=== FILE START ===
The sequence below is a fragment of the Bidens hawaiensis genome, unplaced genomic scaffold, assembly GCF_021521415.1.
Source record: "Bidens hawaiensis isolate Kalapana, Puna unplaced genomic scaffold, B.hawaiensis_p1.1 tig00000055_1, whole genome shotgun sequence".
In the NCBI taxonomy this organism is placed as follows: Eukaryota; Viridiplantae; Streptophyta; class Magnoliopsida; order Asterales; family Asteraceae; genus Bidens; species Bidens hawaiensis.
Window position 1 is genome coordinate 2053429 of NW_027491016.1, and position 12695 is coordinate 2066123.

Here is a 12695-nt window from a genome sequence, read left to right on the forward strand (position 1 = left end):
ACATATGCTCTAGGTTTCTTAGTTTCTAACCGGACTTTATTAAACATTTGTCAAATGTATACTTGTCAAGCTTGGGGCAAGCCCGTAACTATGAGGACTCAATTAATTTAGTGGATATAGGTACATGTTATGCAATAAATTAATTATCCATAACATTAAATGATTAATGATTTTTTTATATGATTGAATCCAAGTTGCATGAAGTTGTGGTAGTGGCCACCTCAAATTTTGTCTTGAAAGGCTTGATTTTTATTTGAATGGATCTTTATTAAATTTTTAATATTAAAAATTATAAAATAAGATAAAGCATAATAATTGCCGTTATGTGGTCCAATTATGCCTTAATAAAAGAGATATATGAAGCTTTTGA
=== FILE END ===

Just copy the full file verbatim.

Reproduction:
The sequence below is a fragment of the Bidens hawaiensis genome, unplaced genomic scaffold, assembly GCF_021521415.1.
Source record: "Bidens hawaiensis isolate Kalapana, Puna unplaced genomic scaffold, B.hawaiensis_p1.1 tig00000055_1, whole genome shotgun sequence".
In the NCBI taxonomy this organism is placed as follows: Eukaryota; Viridiplantae; Streptophyta; class Magnoliopsida; order Asterales; family Asteraceae; genus Bidens; species Bidens hawaiensis.
Window position 1 is genome coordinate 2053429 of NW_027491016.1, and position 12695 is coordinate 2066123.

Here is a 12695-nt window from a genome sequence, read left to right on the forward strand (position 1 = left end):
ACATATGCTCTAGGTTTCTTAGTTTCTAACCGGACTTTATTAAACATTTGTCAAATGTATACTTGTCAAGCTTGGGGCAAGCCCGTAACTATGAGGACTCAATTAATTTAGTGGATATAGGTACATGTTATGCAATAAATTAATTATCCATAACATTAAATGATTAATGATTTTTTTATATGATTGAATCCAAGTTGCATGAAGTTGTGGTAGTGGCCACCTCAAATTTTGTCTTGAAAGGCTTGATTTTTATTTGAATGGATCTTTATTAAATTTTTAATATTAAAAATTATAAAATAAGATAAAGCATAATAATTGCCGTTATGTGGTCCAATTATGCCTTAATAAAAGAGATATATGAAGCTTTTGA